Articles by: Erin Zaranec
How Agency Life Helped Define My Career Path
Public relations is one of the few majors that can provide you with endless career paths upon graduation. Nearly every industry imaginable has a need for public relations services, allowing students and professionals almost limitless options when it comes to choosing a career.
This summer during my internship at Prosper for Purpose, I had the chance to experience social media management, client research, PR writing and blogging, and media pitching. I even populated an entire website with content. Working at an agency gave me an idea of just how broad the field of public relations really is! For some clients, I strictly focused on social media, while other clients needed assistance with compiling media lists or identifying industry influencers.
Some days were more overwhelming than others and my project list always seemed to vary, but overall working at an agency proved to be a beneficial experience to really show me what PR is all about. Team Prosper has a combination of nonprofit and business clients, allowing me to touch accounts from different sectors and learn more about the various facets of public relations.
If you are a student struggling with where to go in the field of public relations, an agency internship may help you define your career path. I was able to add PR writing pieces to my portfolio, I published blogs (like this one!) on Prosper’s website, I conducted research for clients, and worked with PR software to build media lists – all new experiences for me! I also had the chance to sit in on team and client meetings, allowing me to see the business side of agency life in real-time. I attended client photo shoots, media preview days, and listened to weekly phone updates with clients. I learned about retainers and billing, project management, and the roles of account managers.
I still may not know exactly where my career path will take me after graduation, but working at an agency has allowed me to see that there are more job options than I even thought possible.
Top Public Relations Take-A-Ways from Cleveland Hosting the Republican National Convention
Two years ago, the city of Cleveland was anxiously awaiting the results of a bid placed to host the Republican National Convention (RNC). After being notoriously known for our failing sports teams, burning river and dubbed the ‘Mistake on the Lake’, city officials and residents were eager to redeem Cleveland’s reputation by hosting a national event.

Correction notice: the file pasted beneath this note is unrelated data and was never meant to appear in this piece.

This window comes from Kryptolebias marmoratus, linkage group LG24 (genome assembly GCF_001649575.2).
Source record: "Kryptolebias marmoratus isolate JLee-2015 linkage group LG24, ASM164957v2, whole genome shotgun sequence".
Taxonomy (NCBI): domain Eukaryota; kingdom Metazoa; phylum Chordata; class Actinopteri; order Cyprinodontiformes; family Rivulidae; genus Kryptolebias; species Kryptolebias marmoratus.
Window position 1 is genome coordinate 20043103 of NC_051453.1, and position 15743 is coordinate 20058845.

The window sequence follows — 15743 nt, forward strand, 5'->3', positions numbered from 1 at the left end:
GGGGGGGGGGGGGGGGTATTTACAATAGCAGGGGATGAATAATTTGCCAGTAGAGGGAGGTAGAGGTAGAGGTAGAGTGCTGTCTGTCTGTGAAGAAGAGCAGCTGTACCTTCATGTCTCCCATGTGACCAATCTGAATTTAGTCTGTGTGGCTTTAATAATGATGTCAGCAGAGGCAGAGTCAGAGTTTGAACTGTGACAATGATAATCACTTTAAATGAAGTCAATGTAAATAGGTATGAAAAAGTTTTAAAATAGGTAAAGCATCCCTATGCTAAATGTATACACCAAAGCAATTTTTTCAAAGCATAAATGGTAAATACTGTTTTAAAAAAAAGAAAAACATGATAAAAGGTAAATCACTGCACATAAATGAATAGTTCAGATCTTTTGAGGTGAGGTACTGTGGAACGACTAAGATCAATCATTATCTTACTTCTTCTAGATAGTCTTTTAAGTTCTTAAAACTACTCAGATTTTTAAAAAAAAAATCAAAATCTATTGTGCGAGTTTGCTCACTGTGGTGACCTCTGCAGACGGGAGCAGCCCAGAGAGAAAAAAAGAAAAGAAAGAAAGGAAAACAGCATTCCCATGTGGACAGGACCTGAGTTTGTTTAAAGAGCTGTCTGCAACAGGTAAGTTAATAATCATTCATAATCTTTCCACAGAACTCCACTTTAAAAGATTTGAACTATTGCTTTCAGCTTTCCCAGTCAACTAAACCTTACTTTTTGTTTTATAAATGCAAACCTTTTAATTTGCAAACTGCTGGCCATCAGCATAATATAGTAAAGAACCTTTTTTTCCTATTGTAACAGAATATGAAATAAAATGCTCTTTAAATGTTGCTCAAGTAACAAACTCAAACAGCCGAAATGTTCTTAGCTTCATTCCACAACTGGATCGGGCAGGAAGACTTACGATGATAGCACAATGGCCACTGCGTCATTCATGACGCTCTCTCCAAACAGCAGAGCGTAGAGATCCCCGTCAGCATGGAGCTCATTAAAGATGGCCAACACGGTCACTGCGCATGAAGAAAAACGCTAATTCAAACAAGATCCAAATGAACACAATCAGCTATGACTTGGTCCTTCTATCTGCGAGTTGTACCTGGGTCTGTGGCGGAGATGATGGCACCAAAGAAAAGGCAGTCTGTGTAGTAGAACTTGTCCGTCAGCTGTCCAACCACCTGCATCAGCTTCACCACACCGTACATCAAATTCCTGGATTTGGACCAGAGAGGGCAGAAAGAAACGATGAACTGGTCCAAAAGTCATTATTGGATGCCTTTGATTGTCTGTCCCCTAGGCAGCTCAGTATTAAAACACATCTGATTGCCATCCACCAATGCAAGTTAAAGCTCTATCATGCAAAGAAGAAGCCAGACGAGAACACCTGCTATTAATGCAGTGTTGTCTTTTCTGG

On July 8, 2014, the city was thrilled to receive the announcement it had been waiting for: Cleveland was selected to host the 2016 Republican National Convention! Two years of detailed planning ensued and two years later, during the week of July 18, 2016, Cleveland eagerly welcomed visitors from across the country. Cleveland was still buzzing from our beloved Cavaliers winning the NBA Championship, construction projects were wrapping up and the city had never felt safer, it was a great time to be in the city!
Cleveland was the focus of the nation for a week straight. As an aspiring PR professional, my attention was focused on the PR lessons learned from my home city hosting the RNC. Here are my top takeaways:
Plan for anything and everything
According to the RNC host committee website, the city had 1,200 events planned for 50,000 visitors during the four day convention period. To ease concerns from local residents, the city planned for everything: bringing in approximately 2,500 police officers from out-of-state, releasing maps of revised traffic patterns and road closings, opening the city’s court for 20 hours a day (yep, you read that right! The court remained open from 5:00 am – 1:00 am during the Convention) and posting the RNC tipline on all highways going into the city for residents to report any concerning activity. The city even had crisis plans in place for weather emergencies, power failures and had all area hospitals on special rotation schedules. Luckily, none of these plans had to be put into action!
Use social media to communicate to the masses
According to Politico, Cleveland’s population temporarily increased by 13 percent in just four days. Local residents, business owners, delegates and visitors alike all wanted to be kept updated on any RNC happenings and the city did a great job of making sure they got all updates in a timely manner. The City of Cleveland used Twitter to keep residents informed of media releases, events and all things RNC related. The host committee created and managed the @2016CLE handle specifically created for the event. The Cleveland Police Department used Twitter to update attendees of any concerning behavior, arrests and to confirm or deny reports being made by media. According to TweetReach.com, the #RNCinCle hashtag made approximately 415,000 impressions.